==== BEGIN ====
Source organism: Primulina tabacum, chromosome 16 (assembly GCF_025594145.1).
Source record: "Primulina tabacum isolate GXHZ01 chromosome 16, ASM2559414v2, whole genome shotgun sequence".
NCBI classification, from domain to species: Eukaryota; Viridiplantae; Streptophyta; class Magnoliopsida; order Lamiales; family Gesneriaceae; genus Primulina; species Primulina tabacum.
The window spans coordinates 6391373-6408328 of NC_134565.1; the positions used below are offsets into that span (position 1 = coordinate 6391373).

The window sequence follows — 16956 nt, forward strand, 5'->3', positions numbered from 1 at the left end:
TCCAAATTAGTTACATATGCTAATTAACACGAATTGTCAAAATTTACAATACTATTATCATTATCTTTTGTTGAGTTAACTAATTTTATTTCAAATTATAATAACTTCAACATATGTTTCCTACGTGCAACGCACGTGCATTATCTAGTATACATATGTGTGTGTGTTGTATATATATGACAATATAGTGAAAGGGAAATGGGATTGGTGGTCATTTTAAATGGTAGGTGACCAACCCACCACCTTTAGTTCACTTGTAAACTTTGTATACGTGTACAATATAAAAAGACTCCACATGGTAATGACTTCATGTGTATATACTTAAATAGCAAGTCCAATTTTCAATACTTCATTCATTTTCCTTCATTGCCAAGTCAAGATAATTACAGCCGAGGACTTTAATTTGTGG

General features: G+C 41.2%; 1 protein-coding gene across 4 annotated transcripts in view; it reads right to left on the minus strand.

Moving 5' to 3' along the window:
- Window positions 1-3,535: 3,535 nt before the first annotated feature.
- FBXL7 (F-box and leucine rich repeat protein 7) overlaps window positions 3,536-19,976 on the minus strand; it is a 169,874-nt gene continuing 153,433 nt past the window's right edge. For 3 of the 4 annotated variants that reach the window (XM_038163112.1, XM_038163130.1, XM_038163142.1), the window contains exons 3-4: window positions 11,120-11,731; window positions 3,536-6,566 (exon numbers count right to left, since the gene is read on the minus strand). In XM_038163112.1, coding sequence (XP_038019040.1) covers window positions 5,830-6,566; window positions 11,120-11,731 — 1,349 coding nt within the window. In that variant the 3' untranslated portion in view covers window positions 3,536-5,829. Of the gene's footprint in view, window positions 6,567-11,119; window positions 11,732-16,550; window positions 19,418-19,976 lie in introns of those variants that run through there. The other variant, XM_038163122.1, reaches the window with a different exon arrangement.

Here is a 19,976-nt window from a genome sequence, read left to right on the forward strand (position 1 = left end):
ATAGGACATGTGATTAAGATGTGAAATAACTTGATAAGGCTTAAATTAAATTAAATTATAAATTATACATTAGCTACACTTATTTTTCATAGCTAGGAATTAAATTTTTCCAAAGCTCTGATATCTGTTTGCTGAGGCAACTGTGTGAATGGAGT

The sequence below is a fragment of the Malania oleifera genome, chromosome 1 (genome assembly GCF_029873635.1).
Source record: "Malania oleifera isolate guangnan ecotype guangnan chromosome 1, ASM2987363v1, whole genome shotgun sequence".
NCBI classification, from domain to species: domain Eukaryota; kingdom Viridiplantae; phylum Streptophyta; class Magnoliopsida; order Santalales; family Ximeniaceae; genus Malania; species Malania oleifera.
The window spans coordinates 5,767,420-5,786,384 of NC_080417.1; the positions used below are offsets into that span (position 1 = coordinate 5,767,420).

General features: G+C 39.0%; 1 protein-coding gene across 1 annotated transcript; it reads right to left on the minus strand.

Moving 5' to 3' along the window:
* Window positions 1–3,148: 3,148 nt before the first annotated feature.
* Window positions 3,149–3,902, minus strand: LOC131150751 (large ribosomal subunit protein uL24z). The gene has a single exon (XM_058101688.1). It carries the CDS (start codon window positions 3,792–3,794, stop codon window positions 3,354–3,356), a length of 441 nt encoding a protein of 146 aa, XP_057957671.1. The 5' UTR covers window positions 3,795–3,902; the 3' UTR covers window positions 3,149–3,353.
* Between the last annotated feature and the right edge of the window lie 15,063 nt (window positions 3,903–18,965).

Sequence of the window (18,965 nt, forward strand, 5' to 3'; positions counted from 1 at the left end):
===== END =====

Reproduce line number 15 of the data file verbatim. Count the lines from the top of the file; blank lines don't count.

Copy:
NCBI classification, from domain to species: domain Eukaryota; kingdom Viridiplantae; phylum Streptophyta; class Magnoliopsida; order Santalales; family Ximeniaceae; genus Malania; species Malania oleifera.